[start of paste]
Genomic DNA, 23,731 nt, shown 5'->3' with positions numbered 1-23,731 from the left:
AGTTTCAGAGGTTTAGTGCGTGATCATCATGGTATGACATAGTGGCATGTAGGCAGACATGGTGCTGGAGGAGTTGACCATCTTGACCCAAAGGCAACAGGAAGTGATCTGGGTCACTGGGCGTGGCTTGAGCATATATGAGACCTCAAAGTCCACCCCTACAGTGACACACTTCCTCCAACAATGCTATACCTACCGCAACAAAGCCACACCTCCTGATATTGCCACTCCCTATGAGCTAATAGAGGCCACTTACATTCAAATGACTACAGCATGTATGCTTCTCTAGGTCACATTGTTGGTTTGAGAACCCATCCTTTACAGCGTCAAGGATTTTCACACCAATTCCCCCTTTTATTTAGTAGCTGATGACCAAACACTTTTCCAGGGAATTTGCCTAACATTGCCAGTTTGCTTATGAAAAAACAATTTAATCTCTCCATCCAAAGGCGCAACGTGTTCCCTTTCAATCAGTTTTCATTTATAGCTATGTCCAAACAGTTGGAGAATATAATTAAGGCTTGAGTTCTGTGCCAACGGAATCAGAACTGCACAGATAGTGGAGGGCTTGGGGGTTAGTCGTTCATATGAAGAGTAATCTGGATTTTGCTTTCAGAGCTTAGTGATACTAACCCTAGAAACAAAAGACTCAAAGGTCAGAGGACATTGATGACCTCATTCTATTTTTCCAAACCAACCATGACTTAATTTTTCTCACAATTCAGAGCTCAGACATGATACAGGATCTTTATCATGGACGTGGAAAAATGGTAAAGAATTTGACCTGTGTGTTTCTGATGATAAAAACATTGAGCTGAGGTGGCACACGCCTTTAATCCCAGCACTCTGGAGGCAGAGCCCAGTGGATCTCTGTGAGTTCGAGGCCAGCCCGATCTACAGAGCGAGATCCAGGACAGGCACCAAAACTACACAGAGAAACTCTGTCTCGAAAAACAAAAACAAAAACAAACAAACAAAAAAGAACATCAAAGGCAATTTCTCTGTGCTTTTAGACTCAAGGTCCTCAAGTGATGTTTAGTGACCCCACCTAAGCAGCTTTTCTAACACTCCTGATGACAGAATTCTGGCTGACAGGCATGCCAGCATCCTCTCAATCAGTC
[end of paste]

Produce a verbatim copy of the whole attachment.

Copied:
Genomic DNA, 23,731 nt, shown 5'->3' with positions numbered 1-23,731 from the left:
AGTTTCAGAGGTTTAGTGCGTGATCATCATGGTATGACATAGTGGCATGTAGGCAGACATGGTGCTGGAGGAGTTGACCATCTTGACCCAAAGGCAACAGGAAGTGATCTGGGTCACTGGGCGTGGCTTGAGCATATATGAGACCTCAAAGTCCACCCCTACAGTGACACACTTCCTCCAACAATGCTATACCTACCGCAACAAAGCCACACCTCCTGATATTGCCACTCCCTATGAGCTAATAGAGGCCACTTACATTCAAATGACTACAGCATGTATGCTTCTCTAGGTCACATTGTTGGTTTGAGAACCCATCCTTTACAGCGTCAAGGATTTTCACACCAATTCCCCCTTTTATTTAGTAGCTGATGACCAAACACTTTTCCAGGGAATTTGCCTAACATTGCCAGTTTGCTTATGAAAAAACAATTTAATCTCTCCATCCAAAGGCGCAACGTGTTCCCTTTCAATCAGTTTTCATTTATAGCTATGTCCAAACAGTTGGAGAATATAATTAAGGCTTGAGTTCTGTGCCAACGGAATCAGAACTGCACAGATAGTGGAGGGCTTGGGGGTTAGTCGTTCATATGAAGAGTAATCTGGATTTTGCTTTCAGAGCTTAGTGATACTAACCCTAGAAACAAAAGACTCAAAGGTCAGAGGACATTGATGACCTCATTCTATTTTTCCAAACCAACCATGACTTAATTTTTCTCACAATTCAGAGCTCAGACATGATACAGGATCTTTATCATGGACGTGGAAAAATGGTAAAGAATTTGACCTGTGTGTTTCTGATGATAAAAACATTGAGCTGAGGTGGCACACGCCTTTAATCCCAGCACTCTGGAGGCAGAGCCCAGTGGATCTCTGTGAGTTCGAGGCCAGCCCGATCTACAGAGCGAGATCCAGGACAGGCACCAAAACTACACAGAGAAACTCTGTCTCGAAAAACAAAAACAAAAACAAACAAACAAAAAAGAACATCAAAGGCAATTTCTCTGTGCTTTTAGACTCAAGGTCCTCAAGTGATGTTTAGTGACCCCACCTAAGCAGCTTTTCTAACACTCCTGATGACAGAATTCTGGCTGACAGGCATGCCAGCATCCTCTCAATCAGTC